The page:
By Bishop Joseph R. Kopacz, D.D.
The season of Advent this year is perfectly balanced with four full weeks, and on this weekend we arrive at the half-way point celebrating Gaudete Sunday, an invitation to rejoice in the Lord.
St. Paul in his letter to the Philippians eloquently prepared the way of the Lord for that early Christian community, and for Christians in every age. “Rejoice in the Lord always. Again I say: Rejoice! Let your kindness be known to everyone. The Lord is near. Do not worry about anything but present your needs to God in prayer and petition, with thanksgiving. Then the peace of God which is beyond all understanding, will guard your hearts and minds in Christ Jesus.” (Philippians 4:4-7)
Joy and peace are part of the package of blessings from the Holy Spirit and are the fruits of our salvation in Jesus Christ which the Heavenly Hosts announced to all the world on the first Christmas night, and it has been our hope ever sense.
Following the Lord throughout the year we know that we cannot separate his birth from his suffering, death and resurrection. Yet, even on the night before he died, he prayed that his disciples would know his peace, the power that the world cannot give. “Peace I leave with you, my peace I give to you. Not as the world gives do I give it to you. Do not let your hearts be troubled; be not afraid.” (John 14:27) Upon arising from the dead the first words to his disciples huddled in fear were, “peace be with you” before showing them his hands and his side. (John 20:19)
In the joy of birth and in the sorrow of suffering and death the Lord assures us that his peace can stand guard over our hearts. This is a precious gift for those who are grieving over serious loss during these holy days or holidays. One can easily get more depressed or sorrowful when confronted with the expectation that it is a time to be merry or happy, like in “Merry Christmas” or “Happy Holidays.” Even “Merry Christmas” can ring hollow if overcooked.
With Mary, our Blessed Mother, we are called to hold and be held by the Son of God and allow his peace to stand guard over our lives. We pray for one another that the peace of Christ which is beyond all understanding dispels the darkness of doubt and fear, grief and shame as the ultimate Christmas gift. May we be present to one another in a way that cuts through that which fades quickly to that place where the Lord dwells within us.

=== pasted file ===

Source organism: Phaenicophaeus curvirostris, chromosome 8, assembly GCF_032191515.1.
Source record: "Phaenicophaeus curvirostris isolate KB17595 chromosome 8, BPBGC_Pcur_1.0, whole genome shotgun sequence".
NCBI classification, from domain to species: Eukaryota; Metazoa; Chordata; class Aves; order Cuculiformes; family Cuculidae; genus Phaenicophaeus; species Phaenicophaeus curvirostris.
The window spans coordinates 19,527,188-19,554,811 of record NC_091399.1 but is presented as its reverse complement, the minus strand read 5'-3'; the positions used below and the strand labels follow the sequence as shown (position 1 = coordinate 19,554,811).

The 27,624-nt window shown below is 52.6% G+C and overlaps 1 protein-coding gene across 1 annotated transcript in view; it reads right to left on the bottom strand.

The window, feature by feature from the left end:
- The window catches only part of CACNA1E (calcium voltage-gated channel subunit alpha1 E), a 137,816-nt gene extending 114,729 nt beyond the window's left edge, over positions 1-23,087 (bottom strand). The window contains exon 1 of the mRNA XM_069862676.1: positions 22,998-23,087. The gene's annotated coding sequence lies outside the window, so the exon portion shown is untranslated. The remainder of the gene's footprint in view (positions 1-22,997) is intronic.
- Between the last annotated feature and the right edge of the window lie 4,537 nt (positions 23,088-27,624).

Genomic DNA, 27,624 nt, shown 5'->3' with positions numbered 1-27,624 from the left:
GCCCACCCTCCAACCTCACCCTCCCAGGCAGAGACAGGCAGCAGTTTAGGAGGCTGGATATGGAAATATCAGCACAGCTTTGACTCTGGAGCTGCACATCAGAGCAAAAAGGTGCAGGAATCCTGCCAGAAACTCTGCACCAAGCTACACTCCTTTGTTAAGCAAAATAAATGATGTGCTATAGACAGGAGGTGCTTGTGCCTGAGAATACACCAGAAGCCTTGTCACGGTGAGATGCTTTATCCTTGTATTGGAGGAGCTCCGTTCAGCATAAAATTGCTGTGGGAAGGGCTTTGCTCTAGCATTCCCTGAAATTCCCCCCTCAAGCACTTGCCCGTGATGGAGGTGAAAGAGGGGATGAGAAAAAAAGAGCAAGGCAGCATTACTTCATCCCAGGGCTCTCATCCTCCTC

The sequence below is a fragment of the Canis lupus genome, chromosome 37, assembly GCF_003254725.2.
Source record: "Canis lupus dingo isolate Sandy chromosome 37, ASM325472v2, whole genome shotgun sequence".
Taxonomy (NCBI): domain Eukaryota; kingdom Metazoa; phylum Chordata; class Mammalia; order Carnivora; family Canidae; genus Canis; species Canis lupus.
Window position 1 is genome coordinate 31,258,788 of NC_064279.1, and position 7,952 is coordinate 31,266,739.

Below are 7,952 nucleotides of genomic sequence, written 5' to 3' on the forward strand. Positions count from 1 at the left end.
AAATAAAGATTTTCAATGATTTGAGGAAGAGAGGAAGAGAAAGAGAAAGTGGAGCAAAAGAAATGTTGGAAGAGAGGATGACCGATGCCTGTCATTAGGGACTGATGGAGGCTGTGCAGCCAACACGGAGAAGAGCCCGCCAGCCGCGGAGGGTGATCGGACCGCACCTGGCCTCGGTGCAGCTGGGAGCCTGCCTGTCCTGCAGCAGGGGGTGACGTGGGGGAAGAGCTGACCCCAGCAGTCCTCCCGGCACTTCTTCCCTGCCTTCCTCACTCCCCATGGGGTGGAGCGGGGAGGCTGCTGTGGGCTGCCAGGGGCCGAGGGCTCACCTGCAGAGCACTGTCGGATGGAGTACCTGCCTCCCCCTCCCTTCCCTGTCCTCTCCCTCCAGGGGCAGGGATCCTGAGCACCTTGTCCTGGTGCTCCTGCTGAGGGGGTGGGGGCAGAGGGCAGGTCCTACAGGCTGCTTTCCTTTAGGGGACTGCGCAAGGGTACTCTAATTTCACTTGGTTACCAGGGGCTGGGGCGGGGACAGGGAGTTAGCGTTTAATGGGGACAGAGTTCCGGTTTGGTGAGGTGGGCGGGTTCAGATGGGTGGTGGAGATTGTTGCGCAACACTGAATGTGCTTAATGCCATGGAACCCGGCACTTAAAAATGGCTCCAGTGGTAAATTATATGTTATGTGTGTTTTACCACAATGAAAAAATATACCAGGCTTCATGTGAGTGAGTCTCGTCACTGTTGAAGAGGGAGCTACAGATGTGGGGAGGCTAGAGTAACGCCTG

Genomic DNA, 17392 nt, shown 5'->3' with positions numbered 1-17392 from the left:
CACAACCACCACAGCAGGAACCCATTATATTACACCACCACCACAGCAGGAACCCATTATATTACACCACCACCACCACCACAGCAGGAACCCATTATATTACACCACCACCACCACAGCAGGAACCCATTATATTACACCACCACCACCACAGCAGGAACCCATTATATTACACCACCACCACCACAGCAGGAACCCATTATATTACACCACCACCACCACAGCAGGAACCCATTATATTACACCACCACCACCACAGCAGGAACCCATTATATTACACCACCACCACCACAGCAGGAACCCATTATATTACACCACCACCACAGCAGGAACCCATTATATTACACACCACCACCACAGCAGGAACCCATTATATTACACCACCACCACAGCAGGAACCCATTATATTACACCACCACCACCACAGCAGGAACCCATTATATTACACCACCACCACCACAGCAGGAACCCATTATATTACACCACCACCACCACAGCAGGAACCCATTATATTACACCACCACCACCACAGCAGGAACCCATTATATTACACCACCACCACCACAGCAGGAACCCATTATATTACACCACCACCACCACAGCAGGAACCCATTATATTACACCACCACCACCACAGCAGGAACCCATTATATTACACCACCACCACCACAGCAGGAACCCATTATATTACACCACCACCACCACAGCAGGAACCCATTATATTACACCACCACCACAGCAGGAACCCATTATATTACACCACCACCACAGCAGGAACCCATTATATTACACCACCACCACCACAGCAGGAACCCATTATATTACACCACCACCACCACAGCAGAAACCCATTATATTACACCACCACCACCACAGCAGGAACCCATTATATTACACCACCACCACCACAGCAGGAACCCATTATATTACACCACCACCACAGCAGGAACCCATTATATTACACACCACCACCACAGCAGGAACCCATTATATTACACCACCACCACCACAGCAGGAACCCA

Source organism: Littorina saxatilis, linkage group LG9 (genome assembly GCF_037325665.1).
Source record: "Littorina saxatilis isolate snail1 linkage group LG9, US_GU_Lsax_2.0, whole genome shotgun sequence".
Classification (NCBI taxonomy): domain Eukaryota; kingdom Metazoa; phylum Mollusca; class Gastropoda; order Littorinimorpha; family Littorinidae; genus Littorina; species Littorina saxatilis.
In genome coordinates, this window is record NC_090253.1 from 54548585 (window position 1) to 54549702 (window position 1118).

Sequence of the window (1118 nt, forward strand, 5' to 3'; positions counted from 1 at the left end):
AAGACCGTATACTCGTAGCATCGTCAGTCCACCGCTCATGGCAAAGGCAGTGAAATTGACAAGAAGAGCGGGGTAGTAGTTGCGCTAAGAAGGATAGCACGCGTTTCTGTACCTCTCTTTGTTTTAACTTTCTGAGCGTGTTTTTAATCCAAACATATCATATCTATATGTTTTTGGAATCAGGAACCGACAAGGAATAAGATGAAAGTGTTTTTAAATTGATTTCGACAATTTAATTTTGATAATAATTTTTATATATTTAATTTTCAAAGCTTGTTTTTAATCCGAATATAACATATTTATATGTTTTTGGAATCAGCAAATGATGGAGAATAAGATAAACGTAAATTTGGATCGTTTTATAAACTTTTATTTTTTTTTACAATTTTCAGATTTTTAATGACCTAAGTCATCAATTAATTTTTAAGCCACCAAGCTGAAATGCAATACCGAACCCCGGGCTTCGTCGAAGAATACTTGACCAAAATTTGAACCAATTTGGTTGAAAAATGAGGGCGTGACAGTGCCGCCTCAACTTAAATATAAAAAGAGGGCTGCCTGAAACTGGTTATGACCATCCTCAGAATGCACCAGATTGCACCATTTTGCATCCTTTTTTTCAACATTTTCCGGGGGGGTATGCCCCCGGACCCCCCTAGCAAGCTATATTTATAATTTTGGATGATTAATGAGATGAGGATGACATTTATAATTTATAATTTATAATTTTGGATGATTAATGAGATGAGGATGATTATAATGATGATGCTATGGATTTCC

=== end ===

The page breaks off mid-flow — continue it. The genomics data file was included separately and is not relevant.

Whatever the circumstances of our lives, let us then continue to prepare the way for the Lord in ways that works for us. The hymns of Advent can be a source of hope and inspiration and in a particular way the church embraces the beloved hymn “O Come, O Come, Emmanuel,” especially coming down the home stretch that carries the faithful to Christmas Eve.
This hymn contains the O Antiphons which represent the yearning of the people of Israel for the Messiah. The verses of the hymn are applied as the Gospel antiphons beginning on Dec. 17 and they can deepen in us a hunger for the Savior.
“O, come, O Wisdom from on high! O, come, O Lord of power and might! O, come, O Flower of Jesse’s stem! O, come, O Key of David! O, come O Radiant Dawn! O, come, O King of All the Nations! O come, O come, Emmanuel!” This hymn can easily be combined with the Advent wreath in our homes during the week before Christmas to prepare the way of the Lord.
At this point in time in Advent, the Blessed Mother points the way to come to her Son through faith. The feast of the Immaculate Conception and of Our Lady of Guadalupe celebrate her love for the church and her singular role in God’s plan of salvation. The following is the prayer after Communion on the Feast of Our Lady of Guadalupe and a fitting ending prayer for the column.
“Lord God, may the Body and Blood of your Son, which we receive in this sacrament, reconcile us always in your love; and may we who rejoice in Our Lady of Guadalupe live united and at peace in this world.”